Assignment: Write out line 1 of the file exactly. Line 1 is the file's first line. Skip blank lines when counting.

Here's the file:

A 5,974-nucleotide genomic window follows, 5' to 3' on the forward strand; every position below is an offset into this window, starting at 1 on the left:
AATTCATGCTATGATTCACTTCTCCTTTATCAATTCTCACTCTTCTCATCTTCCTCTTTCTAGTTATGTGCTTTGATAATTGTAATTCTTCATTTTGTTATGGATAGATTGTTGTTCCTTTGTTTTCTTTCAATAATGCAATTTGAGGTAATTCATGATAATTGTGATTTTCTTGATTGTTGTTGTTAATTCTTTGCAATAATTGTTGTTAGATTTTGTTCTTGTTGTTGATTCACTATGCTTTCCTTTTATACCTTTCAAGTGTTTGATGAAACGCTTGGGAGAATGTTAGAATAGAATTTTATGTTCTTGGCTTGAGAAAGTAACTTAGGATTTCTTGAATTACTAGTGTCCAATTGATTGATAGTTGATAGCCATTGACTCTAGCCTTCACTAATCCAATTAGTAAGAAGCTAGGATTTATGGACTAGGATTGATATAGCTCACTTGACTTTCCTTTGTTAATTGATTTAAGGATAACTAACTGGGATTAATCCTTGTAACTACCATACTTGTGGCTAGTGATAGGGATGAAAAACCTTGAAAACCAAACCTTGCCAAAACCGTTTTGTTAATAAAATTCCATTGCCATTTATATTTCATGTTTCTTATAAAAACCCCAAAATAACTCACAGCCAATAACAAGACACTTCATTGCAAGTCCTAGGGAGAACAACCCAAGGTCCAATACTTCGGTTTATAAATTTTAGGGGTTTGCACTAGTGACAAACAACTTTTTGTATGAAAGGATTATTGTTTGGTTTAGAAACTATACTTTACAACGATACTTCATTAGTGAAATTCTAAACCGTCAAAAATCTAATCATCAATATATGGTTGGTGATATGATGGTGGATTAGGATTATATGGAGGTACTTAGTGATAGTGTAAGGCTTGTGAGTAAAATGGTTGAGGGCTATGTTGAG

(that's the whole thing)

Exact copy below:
A 5,974-nucleotide genomic window follows, 5' to 3' on the forward strand; every position below is an offset into this window, starting at 1 on the left: